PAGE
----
Facebook has labeled hundreds of pages linked to Russia as perpetrators of false news. Facebook claimed yesterday that the Russian Sputnik news agency was involved in serious misdemeanors that violated its policy by engaging in “coordinated inauthentic behavior.”
Facebook’s head of cybersecurity policy, Nathaniel Gleicher, made an official blog post on behalf of Facebook on January 17th. He said:
“Today we removed multiple Pages, groups and accounts that engaged in coordinated inauthentic behavior on Facebook and Instagram. The two operations we found originated in Russia, and one was active in a variety of countries while the other was specific to Ukraine. We didn’t find any links between these operations, but they used similar tactics by creating networks of accounts to mislead others about who they were and what they were doing.”
Taking Action Against Fake News
Facebook has suffered colossally in the past over the distribution of fake news on its platform. This includes false stories spread about politicians during the 2016 US Presidential elections, which originally put Russian hackers in the limelight.
Facebook has admitted that in the past it has been less than willing to monitor the way their platform is being used. This time, however, it has taken prompt action.
Facebook removed 500 pages and accounts and claimed 364 of those were linked to Sputnik. Sputnik is a sister agency of the news channel Russia Today, which is funded by the Russian government.
“Despite their misrepresentations of their identities, we found that these Pages and accounts were linked to employees of Sputnik, a news agency based in Moscow, and that some of the Pages frequently posted about topics like anti-NATO sentiment, protest movements, and anti-corruption.”
These accounts had more than 900,000 followers and spent a total of roughly $160,000 on advertisements. The majority were operating out of Russia but spreading propaganda to several other countries, including the Ukraine and countries in Eastern Europe, Central Asia, the Caucasus, and the Baltic Sea States.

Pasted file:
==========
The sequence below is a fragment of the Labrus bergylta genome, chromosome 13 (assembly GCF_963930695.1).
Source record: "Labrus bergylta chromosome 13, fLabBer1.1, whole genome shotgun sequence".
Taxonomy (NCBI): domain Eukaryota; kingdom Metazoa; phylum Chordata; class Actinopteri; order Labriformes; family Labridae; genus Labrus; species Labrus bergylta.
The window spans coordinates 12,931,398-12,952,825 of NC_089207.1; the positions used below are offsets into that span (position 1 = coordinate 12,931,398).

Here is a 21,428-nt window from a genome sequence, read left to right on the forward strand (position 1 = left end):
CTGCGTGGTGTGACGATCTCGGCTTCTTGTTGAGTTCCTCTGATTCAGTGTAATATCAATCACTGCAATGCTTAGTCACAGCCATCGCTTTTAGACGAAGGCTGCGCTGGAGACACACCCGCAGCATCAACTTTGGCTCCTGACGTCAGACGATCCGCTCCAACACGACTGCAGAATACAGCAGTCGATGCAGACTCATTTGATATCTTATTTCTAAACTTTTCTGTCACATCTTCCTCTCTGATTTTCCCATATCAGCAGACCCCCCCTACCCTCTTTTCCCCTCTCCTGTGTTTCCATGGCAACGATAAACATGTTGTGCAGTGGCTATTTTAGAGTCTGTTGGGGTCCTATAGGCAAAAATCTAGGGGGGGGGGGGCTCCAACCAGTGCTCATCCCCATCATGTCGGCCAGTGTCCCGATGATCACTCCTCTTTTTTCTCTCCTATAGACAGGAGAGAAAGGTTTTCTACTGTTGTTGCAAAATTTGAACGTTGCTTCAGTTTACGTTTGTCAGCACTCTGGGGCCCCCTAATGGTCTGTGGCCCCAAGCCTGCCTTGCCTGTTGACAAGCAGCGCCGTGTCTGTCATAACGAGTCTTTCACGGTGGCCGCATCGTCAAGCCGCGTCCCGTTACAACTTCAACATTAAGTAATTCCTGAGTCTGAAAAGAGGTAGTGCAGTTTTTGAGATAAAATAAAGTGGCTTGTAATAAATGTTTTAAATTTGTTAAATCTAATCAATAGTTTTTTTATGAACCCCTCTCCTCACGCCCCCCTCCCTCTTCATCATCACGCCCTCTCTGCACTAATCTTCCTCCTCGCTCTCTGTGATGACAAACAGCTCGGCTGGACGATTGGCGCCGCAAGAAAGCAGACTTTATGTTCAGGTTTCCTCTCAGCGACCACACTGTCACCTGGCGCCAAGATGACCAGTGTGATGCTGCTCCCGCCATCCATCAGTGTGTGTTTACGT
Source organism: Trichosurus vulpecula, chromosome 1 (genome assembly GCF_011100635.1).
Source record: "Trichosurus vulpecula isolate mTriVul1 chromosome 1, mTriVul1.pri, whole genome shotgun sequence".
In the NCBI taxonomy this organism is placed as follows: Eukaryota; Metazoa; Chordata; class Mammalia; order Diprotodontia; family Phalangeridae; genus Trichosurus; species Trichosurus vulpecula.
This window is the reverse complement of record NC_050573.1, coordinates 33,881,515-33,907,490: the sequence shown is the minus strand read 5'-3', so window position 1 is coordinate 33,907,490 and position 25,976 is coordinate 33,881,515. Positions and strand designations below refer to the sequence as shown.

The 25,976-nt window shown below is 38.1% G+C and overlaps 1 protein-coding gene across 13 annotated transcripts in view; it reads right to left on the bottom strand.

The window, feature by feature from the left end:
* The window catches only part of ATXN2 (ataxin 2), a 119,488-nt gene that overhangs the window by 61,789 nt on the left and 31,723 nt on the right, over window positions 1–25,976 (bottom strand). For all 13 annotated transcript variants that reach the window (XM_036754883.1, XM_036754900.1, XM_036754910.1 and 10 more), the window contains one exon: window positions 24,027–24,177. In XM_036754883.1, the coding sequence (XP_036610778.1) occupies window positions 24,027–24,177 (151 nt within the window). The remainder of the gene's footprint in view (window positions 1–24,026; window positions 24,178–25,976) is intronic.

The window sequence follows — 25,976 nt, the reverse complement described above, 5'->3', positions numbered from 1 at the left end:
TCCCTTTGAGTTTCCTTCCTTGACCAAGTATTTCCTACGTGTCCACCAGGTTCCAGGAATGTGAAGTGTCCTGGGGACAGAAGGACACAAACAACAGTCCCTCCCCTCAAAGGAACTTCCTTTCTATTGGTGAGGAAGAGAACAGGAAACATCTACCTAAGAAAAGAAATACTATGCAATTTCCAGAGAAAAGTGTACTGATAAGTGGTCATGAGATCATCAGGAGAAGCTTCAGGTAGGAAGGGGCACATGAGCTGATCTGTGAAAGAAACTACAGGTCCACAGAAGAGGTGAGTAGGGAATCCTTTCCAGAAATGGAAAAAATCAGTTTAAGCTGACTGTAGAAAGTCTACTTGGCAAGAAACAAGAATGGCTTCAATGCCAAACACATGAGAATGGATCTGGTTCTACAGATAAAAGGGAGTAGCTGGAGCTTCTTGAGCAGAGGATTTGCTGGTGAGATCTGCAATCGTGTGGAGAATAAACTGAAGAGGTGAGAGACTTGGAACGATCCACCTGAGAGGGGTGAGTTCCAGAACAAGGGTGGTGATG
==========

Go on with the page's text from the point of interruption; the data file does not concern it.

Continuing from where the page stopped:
US intelligence agencies uncovered their relationship with Sputnik and Facebook now hopes to deliver data on the accounts back to US authorities for further investigation.
Previously, Facebook removed 107 pages and 41 Instagram accounts after US agencies alerted them to policy violations.
The response to Facebook shutting down Sputnik’s pages has not been pleasant. The news agency has accused the social media giant of having a political agenda. Sputnik denies that it spread fake news.
Sputnik issued a press release that said:
“The decision is clearly political in its nature and, as a matter of fact, is practically censorship — seven [Facebook] pages belonging to our news hubs in neighbouring countries have been blocked. Sputnik editorial offices deal with news and they do it well. If this blocking is Facebook’s only reaction to the quality of the media’s work, then we have no questions, everything is clear here. But there is still hope that common sense will prevail.”
It’s nice to see Facebook doing something about users who misrepresent themselves on the platform. But is it too little too late?